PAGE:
Low-Frequency Converter

© 2003-2011 by Harold Melton, KV5R. All Rights Reserved. Rev.06/11/05

VLF: gettin’ down really low&hellip

I always wanted to check out the basement — that’s what the LF crowd calls the frequency spectrum below 300kHz. One of the things that attracted me to the 706 was the claimed specification of 30kHz. But, alas, the 706’s sensitivity in the basement is in the toilet — the radio is nearly useless below about 400kHz.

So I poked around online and learned that what I needed was an LF converter — a simple IF oscillator/mixer that you add between the radio and the antenna. Palomar makes a nice one — $100 — far too much “nice” for my wallet… More searching yielded this little kit from Jackson Harbor Press (WB9KZY), which comes delivered for $12. Now that’s more like it! The kit includes the PCB and all components except case and jacks. Also, you have to download the assembly manual online. You can visit them and read about it and order it here.

The kit’s PCB takes under an hour to assemble, and it you’re like me, 4-5 more hours to get it installed in a box…


The kit is on two boards - they may be soldered together. Mount everything as low as possible. Lay down the larger caps. The chip is the oscillator-mixer. The crystal is 10 MHz. The tuning capacitor can set the oscillator to within 10-20 Hz (beat it against WWV). Power is 13.8 VDC - the board contains an 8-volt regulator. The toroids are part of the input low pass filter.

The bottom.


Connect the LF converter to your radio. Tune to 10.000.000 MHz and you’ll hear the oscillator at about S9+60db. Zero-beat the oscillator. Now connect the antenna and start tuning upwards. Mostly you will hear the grinding of triacs, SCRs, and switch-mode power supplies. After fighting that mess for awhile, you will want to build a nice shielded loop receiving antenna. Search online for plans and interesting frequencies.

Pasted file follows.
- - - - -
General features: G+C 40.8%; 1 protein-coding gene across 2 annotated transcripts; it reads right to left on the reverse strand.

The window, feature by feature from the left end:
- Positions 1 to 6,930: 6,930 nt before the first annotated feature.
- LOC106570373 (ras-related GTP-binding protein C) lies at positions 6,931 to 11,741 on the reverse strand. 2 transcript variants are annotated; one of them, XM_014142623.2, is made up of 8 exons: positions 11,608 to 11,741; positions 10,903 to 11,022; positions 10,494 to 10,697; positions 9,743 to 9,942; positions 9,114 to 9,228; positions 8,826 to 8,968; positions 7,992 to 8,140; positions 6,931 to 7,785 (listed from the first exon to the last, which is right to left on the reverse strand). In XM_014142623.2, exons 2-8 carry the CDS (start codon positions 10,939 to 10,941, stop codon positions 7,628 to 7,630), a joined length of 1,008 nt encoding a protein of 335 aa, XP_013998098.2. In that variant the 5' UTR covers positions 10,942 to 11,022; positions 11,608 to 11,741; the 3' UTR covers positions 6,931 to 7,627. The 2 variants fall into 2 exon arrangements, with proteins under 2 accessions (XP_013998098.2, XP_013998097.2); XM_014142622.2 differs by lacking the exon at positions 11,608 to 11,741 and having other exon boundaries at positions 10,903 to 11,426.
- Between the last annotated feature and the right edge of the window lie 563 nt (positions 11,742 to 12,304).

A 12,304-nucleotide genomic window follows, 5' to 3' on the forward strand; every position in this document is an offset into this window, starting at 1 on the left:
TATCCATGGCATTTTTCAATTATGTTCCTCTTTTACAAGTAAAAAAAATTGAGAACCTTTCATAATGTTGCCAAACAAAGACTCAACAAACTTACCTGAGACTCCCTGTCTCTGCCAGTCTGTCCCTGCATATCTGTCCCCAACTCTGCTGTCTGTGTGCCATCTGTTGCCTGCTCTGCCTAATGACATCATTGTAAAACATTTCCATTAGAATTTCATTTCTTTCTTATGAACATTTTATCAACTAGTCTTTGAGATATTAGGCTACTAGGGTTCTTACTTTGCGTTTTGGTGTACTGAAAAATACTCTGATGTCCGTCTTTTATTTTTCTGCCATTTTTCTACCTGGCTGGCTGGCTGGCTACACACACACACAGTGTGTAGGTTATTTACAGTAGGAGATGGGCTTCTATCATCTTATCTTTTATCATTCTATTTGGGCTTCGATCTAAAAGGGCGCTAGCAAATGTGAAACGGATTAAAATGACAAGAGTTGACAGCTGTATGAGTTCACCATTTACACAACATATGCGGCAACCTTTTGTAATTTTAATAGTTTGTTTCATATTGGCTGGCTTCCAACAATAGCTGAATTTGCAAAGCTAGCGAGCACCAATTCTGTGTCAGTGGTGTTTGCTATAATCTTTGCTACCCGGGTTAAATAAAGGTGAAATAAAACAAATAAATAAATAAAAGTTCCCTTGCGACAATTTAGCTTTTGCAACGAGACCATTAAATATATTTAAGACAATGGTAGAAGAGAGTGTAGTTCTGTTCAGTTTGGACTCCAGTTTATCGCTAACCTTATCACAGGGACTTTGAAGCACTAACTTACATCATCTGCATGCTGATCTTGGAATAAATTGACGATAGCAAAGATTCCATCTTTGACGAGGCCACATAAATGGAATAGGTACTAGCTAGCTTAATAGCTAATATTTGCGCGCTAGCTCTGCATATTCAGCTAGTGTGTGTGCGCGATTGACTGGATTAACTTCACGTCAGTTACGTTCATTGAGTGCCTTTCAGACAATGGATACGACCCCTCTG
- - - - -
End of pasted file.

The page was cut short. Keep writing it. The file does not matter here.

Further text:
Warning: If you key the radio, you will fry the converter’s output amp transistor, and probably the chip, too. Disconnect the mic! Don’t hit that Tune button or CW key!

Note: To zero-beat most accurately, tune the radio to 10.000.600 (600 Hz high), LSB, then wait for a minute in which WWV is transmitting a 600 Hz audio tone (the higher of the two they alternate between — the lower is 500). Now you can beat your 600 Hz carrier offset against their 600 Hz AM tone, which is a lot easier than trying to beat at zero where you can’t hear it. Another way is if your radio has a 600 Hz CW sidetone — you can beat their 600Hz audio against that. Still another way is to tune 600 Hz low USB, listen and switch to 600 Hz high LSB, and compare the tones. When they are equal, you’re exact. Yet another way is use the CW-Reverse feature. Tune 10.000.000 then push CW. You’ll hear the offest beat as it shifts the radio 600 Hz. Now push and hold Mode to switch to CW-R and compare the tone. Continues switching between CW and CW-R and adjusting the 10 MHz oscillator of the LF converter until the tones equalize.

6 thoughts on “Low-Frequency Converter
  1. I built this converter and it works quite well. Wanted to say that the low pass filter at the front works better if the board is shielded , strong local AM signals force their way in. Intermods maybe. Or connect an external LPF to cut the noise .

    I was mostly listening for NDBs; also heard an amateur beacon on 472

    • Now running an IC-7100 and it receives pretty well right down to 30kHz. I can pick up WWVB at 60 on my 80M dipole.
      I run a RTL-SDR dongle on the 1st IF mixer for panadapter. It feeds HDSDR & set it to see 500 kHz RF bandwidth & 3 kHz audio bandwidth. Just started looking at 472 yesterday.

  2. Tnx for your project info.
    Would have been nice to hear what you thought of the performance after using a sheilded loop.Could you receive any audible Amateur stations or did you require a Spectro gram software display to see digital signals?

    • Well I never did build a loop but still thinking about it! 😉 Since 630 meters legal there’s now lots of good Youtube videos on homebrew loops.

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